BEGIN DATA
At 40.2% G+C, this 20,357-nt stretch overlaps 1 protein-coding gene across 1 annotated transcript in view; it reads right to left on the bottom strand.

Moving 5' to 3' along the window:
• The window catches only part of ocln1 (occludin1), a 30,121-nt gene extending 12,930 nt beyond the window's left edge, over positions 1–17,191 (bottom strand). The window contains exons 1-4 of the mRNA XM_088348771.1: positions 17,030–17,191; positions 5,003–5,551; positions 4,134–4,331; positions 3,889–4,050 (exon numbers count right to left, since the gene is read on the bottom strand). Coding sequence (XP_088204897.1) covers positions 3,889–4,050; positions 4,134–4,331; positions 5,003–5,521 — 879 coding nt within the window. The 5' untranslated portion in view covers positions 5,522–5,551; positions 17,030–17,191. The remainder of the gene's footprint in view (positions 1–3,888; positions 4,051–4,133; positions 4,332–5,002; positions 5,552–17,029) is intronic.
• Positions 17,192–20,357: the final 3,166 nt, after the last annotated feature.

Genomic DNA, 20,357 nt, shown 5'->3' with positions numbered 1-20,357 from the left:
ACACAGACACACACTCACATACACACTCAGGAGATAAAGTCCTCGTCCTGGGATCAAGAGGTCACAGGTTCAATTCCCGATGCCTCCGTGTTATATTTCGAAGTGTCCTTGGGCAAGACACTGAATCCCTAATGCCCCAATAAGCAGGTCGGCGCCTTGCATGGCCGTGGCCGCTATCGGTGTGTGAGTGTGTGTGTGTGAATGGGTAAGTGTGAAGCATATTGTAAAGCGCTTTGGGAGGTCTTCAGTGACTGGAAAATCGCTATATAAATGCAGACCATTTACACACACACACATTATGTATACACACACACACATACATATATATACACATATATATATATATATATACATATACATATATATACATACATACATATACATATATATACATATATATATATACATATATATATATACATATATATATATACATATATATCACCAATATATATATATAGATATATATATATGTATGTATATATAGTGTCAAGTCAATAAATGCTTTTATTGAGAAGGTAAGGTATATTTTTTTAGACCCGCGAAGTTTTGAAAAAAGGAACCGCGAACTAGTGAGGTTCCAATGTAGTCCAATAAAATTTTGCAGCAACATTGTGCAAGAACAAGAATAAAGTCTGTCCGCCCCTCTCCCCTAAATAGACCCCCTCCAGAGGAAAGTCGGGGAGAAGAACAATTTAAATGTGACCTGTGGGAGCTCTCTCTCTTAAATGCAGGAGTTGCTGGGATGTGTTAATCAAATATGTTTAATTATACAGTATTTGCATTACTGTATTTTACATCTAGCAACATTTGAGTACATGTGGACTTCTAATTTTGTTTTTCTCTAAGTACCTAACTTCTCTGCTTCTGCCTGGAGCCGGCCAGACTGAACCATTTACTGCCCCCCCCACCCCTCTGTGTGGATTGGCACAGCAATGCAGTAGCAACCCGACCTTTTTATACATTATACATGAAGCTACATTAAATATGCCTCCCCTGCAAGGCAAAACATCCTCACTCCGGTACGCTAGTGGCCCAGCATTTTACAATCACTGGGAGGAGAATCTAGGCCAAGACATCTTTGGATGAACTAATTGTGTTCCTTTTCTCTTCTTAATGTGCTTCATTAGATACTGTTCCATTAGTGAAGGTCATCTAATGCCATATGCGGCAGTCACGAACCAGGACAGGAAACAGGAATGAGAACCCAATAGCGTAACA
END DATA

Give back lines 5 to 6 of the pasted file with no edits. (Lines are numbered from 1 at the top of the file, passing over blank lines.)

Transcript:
Genomic DNA, 20,357 nt, shown 5'->3' with positions numbered 1-20,357 from the left:
ACACAGACACACACTCACATACACACTCAGGAGATAAAGTCCTCGTCCTGGGATCAAGAGGTCACAGGTTCAATTCCCGATGCCTCCGTGTTATATTTCGAAGTGTCCTTGGGCAAGACACTGAATCCCTAATGCCCCAATAAGCAGGTCGGCGCCTTGCATGGCCGTGGCCGCTATCGGTGTGTGAGTGTGTGTGTGTGAATGGGTAAGTGTGAAGCATATTGTAAAGCGCTTTGGGAGGTCTTCAGTGACTGGAAAATCGCTATATAAATGCAGACCATTTACACACACACACATTATGTATACACACACACACATACATATATATACACATATATATATATATATATACATATACATATATATACATACATACATATACATATATATACATATATATATATACATATATATATATACATATATATATATACATATATATCACCAATATATATATATAGATATATATATATGTATGTATATATAGTGTCAAGTCAATAAATGCTTTTATTGAGAAGGTAAGGTATATTTTTTTAGACCCGCGAAGTTTTGAAAAAAGGAACCGCGAACTAGTGAGGTTCCAATGTAGTCCAATAAAATTTTGCAGCAACATTGTGCAAGAACAAGAATAAAGTCTGTCCGCCCCTCTCCCCTAAATAGACCCCCTCCAGAGGAAAGTCGGGGAGAAGAACAATTTAAATGTGACCTGTGGGAGCTCTCTCTCTTAAATGCAGGAGTTGCTGGGATGTGTTAATCAAATATGTTTAATTATACAGTATTTGCATTACTGTATTTTACATCTAGCAACATTTGAGTACATGTGGACTTCTAATTTTGTTTTTCTCTAAGTACCTAACTTCTCTGCTTCTGCCTGGAGCCGGCCAGACTGAACCATTTACTGCCCCCCCCACCCCTCTGTGTGGATTGGCACAGCAATGCAGTAGCAACCCGACCTTTTTATACATTATACATGAAGCTACATTAAATATGCCTCCCCTGCAAGGCAAAACATCCTCACTCCGGTACGCTAGTGGCCCAGCATTTTACAATCACTGGGAGGAGAATCTAGGCCAAGACATCTTTGGATGAACTAATTGTGTTCCTTTTCTCTTCTTAATGTGCTTCATTAGATACTGTTCCATTAGTGAAGGTCATCTAATGCCATATGCGGCAGTCACGAACCAGGACAGGAAACAGGAATGAGAACCCAATAGCGTAACA